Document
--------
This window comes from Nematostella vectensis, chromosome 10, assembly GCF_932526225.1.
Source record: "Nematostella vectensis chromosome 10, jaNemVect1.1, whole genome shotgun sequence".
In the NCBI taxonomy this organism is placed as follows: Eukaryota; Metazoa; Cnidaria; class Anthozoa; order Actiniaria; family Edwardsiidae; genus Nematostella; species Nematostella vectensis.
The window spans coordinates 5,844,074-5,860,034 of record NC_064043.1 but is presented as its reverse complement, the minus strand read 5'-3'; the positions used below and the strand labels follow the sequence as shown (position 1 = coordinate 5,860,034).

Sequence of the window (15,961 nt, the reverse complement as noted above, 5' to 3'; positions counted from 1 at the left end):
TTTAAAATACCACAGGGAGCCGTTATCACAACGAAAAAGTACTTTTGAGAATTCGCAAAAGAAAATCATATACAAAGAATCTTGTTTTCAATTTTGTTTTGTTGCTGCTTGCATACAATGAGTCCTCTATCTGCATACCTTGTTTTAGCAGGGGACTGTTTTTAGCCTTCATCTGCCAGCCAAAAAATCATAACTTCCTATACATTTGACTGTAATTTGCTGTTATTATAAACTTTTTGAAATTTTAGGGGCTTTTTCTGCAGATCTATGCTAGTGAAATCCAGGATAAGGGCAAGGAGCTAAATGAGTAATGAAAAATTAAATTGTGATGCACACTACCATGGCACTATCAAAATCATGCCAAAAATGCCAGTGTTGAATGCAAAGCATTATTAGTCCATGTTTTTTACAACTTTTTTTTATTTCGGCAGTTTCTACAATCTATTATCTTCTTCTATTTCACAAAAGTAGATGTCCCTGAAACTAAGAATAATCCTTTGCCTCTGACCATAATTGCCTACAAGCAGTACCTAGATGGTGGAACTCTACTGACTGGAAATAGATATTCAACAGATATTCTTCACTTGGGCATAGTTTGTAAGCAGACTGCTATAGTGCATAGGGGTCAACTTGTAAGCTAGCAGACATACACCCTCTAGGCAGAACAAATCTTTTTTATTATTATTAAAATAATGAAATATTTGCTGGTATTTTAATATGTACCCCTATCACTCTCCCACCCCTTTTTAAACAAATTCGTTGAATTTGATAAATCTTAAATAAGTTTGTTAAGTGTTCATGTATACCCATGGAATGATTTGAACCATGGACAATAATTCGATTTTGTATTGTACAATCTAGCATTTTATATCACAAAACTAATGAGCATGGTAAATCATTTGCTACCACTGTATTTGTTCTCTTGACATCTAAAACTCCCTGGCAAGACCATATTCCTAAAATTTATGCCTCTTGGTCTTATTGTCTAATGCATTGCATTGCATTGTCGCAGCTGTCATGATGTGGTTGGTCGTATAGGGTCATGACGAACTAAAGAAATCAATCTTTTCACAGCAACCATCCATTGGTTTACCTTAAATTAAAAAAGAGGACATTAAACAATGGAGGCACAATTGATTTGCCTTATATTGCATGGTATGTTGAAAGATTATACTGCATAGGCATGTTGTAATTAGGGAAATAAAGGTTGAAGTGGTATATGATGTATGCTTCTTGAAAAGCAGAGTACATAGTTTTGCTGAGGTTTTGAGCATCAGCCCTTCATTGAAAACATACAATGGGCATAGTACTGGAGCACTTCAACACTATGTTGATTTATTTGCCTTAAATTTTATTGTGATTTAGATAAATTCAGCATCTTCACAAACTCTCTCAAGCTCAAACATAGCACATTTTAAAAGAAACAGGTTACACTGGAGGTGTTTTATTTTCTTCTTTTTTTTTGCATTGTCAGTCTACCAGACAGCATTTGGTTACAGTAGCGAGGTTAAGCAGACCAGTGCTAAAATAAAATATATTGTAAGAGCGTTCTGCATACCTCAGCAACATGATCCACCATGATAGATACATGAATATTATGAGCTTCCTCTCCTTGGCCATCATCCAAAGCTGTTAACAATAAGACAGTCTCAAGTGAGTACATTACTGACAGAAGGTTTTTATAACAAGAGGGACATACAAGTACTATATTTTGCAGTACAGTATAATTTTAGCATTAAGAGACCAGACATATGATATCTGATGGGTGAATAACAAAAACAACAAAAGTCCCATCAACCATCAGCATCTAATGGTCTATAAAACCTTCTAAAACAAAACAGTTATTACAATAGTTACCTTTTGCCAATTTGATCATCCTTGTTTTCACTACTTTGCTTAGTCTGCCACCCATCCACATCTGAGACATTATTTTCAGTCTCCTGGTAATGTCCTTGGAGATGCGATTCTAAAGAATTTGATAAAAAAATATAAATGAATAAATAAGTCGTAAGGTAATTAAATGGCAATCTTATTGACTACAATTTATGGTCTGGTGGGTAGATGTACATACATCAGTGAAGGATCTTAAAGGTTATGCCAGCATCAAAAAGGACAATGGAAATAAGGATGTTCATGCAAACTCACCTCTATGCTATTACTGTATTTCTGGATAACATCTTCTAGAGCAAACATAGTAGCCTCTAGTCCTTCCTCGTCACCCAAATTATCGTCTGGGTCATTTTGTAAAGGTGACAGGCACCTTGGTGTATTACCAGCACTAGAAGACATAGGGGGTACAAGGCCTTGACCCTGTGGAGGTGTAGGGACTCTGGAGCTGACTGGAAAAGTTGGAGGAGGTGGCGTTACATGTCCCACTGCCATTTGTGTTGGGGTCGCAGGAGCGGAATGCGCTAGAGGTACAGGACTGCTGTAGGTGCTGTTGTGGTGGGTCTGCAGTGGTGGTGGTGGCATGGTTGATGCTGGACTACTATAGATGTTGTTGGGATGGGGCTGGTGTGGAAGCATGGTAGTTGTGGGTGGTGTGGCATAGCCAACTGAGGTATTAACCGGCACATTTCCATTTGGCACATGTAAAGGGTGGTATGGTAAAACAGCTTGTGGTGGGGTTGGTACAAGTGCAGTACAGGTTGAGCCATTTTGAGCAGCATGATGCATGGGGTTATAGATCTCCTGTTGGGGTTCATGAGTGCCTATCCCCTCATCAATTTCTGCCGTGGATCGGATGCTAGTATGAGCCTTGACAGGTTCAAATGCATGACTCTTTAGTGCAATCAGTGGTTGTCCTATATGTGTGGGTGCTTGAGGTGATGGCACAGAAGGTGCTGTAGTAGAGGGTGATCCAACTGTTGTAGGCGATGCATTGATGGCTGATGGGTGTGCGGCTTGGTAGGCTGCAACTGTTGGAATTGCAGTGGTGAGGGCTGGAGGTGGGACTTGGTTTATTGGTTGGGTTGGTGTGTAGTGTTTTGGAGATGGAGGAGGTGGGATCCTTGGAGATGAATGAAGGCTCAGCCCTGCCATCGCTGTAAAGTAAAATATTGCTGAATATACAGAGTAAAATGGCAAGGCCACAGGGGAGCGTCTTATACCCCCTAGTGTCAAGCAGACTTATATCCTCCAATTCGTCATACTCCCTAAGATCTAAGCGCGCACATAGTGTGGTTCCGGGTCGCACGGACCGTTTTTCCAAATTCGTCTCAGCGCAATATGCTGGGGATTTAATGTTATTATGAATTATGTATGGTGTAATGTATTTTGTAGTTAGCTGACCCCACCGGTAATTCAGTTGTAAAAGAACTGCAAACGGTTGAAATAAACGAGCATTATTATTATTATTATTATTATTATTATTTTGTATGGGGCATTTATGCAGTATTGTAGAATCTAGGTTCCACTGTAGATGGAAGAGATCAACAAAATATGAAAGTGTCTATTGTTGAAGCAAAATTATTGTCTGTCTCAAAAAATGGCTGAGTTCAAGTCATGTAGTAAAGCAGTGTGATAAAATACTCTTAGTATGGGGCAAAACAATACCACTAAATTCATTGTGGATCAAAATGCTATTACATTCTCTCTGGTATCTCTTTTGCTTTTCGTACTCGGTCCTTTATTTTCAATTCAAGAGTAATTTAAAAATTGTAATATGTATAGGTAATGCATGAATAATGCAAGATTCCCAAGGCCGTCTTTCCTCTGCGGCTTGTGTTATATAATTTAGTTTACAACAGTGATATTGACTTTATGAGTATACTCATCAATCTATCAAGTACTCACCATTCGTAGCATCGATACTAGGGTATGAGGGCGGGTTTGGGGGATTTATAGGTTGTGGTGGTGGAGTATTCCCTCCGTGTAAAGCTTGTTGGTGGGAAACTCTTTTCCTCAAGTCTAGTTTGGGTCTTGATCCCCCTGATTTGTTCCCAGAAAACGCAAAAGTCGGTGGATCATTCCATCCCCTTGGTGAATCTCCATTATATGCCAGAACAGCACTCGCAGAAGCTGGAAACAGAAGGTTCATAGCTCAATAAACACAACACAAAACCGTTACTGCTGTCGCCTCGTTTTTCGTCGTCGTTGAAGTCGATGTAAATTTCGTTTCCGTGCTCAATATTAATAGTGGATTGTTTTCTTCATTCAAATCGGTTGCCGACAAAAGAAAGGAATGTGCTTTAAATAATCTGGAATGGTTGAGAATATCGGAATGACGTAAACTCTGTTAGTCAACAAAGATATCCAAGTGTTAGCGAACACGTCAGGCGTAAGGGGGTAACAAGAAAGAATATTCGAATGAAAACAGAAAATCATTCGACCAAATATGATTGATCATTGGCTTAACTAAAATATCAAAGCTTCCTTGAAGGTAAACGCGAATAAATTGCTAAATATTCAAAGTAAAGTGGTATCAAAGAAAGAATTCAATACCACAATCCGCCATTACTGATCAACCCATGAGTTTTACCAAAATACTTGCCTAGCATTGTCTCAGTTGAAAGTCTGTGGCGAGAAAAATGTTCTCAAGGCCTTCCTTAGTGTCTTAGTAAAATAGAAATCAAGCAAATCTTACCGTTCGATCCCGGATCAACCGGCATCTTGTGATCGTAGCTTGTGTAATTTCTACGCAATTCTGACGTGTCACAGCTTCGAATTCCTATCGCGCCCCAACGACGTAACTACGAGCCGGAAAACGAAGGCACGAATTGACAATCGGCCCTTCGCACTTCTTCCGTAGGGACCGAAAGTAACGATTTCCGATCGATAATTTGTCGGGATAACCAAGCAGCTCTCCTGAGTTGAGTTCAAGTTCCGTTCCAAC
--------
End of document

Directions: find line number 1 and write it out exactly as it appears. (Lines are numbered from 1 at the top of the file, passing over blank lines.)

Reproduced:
This window comes from Nematostella vectensis, chromosome 10, assembly GCF_932526225.1.